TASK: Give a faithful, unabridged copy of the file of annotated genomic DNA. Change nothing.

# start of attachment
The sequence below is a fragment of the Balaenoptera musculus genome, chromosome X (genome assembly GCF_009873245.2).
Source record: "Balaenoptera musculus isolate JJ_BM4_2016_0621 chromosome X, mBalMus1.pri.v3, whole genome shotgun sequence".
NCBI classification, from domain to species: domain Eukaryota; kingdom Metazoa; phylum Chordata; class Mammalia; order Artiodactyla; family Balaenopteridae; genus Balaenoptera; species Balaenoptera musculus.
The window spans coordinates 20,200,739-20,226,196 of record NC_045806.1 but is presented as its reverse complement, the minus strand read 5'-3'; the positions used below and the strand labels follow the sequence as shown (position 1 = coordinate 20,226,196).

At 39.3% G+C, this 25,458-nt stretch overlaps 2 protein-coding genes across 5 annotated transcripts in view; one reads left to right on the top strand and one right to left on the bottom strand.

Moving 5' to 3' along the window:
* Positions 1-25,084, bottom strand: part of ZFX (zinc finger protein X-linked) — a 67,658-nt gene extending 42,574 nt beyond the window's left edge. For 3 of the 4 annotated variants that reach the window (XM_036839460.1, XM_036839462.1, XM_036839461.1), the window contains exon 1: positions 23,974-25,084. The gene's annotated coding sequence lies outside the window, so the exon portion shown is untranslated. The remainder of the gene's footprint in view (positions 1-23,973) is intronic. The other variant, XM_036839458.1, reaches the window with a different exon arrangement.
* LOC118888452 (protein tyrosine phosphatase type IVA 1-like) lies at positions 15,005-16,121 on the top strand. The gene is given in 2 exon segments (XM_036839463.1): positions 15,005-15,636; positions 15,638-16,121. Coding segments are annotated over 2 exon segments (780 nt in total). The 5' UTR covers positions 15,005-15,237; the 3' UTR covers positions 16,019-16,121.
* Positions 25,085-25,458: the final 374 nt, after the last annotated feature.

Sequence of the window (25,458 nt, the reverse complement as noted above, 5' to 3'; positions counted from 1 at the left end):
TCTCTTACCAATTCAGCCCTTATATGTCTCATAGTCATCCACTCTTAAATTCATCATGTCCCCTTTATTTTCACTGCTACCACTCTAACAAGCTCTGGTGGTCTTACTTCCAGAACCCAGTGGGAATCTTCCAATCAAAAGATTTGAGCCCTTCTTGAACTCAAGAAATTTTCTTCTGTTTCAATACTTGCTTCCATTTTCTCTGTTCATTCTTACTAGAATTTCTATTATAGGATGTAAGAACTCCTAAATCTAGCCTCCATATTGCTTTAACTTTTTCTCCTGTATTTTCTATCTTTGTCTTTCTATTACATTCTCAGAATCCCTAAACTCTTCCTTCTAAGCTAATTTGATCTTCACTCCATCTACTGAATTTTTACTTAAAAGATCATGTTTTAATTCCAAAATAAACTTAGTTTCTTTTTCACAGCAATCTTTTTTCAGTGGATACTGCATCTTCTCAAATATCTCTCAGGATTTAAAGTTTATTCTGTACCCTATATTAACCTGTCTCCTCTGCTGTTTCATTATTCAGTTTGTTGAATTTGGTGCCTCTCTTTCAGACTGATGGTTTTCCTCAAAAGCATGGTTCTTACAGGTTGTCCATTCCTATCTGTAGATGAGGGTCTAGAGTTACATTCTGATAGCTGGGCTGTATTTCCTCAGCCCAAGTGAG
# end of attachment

The sequence below is a fragment of the Balaenoptera musculus genome, chromosome X (genome assembly GCF_009873245.2).
Source record: "Balaenoptera musculus isolate JJ_BM4_2016_0621 chromosome X, mBalMus1.pri.v3, whole genome shotgun sequence".
NCBI classification, from domain to species: domain Eukaryota; kingdom Metazoa; phylum Chordata; class Mammalia; order Artiodactyla; family Balaenopteridae; genus Balaenoptera; species Balaenoptera musculus.
The window spans coordinates 20,200,739-20,226,196 of record NC_045806.1 but is presented as its reverse complement, the minus strand read 5'-3'; the positions used below and the strand labels follow the sequence as shown (position 1 = coordinate 20,226,196).

At 39.3% G+C, this 25,458-nt stretch overlaps 2 protein-coding genes across 5 annotated transcripts in view; one reads left to right on the top strand and one right to left on the bottom strand.

Moving 5' to 3' along the window:
* Positions 1-25,084, bottom strand: part of ZFX (zinc finger protein X-linked) — a 67,658-nt gene extending 42,574 nt beyond the window's left edge. For 3 of the 4 annotated variants that reach the window (XM_036839460.1, XM_036839462.1, XM_036839461.1), the window contains exon 1: positions 23,974-25,084. The gene's annotated coding sequence lies outside the window, so the exon portion shown is untranslated. The remainder of the gene's footprint in view (positions 1-23,973) is intronic. The other variant, XM_036839458.1, reaches the window with a different exon arrangement.
* LOC118888452 (protein tyrosine phosphatase type IVA 1-like) lies at positions 15,005-16,121 on the top strand. The gene is given in 2 exon segments (XM_036839463.1): positions 15,005-15,636; positions 15,638-16,121. Coding segments are annotated over 2 exon segments (780 nt in total). The 5' UTR covers positions 15,005-15,237; the 3' UTR covers positions 16,019-16,121.
* Positions 25,085-25,458: the final 374 nt, after the last annotated feature.

Sequence of the window (25,458 nt, the reverse complement as noted above, 5' to 3'; positions counted from 1 at the left end):
TCTCTTACCAATTCAGCCCTTATATGTCTCATAGTCATCCACTCTTAAATTCATCATGTCCCCTTTATTTTCACTGCTACCACTCTAACAAGCTCTGGTGGTCTTACTTCCAGAACCCAGTGGGAATCTTCCAATCAAAAGATTTGAGCCCTTCTTGAACTCAAGAAATTTTCTTCTGTTTCAATACTTGCTTCCATTTTCTCTGTTCATTCTTACTAGAATTTCTATTATAGGATGTAAGAACTCCTAAATCTAGCCTCCATATTGCTTTAACTTTTTCTCCTGTATTTTCTATCTTTGTCTTTCTATTACATTCTCAGAATCCCTAAACTCTTCCTTCTAAGCTAATTTGATCTTCACTCCATCTACTGAATTTTTACTTAAAAGATCATGTTTTAATTCCAAAATAAACTTAGTTTCTTTTTCACAGCAATCTTTTTTCAGTGGATACTGCATCTTCTCAAATATCTCTCAGGATTTAAAGTTTATTCTGTACCCTATATTAACCTGTCTCCTCTGCTGTTTCATTATTCAGTTTGTTGAATTTGGTGCCTCTCTTTCAGACTGATGGTTTTCCTCAAAAGCATGGTTCTTACAGGTTGTCCATTCCTATCTGTAGATGAGGGTCTAGAGTTACATTCTGATAGCTGGGCTGTATTTCCTCAGCCCAAGTGAG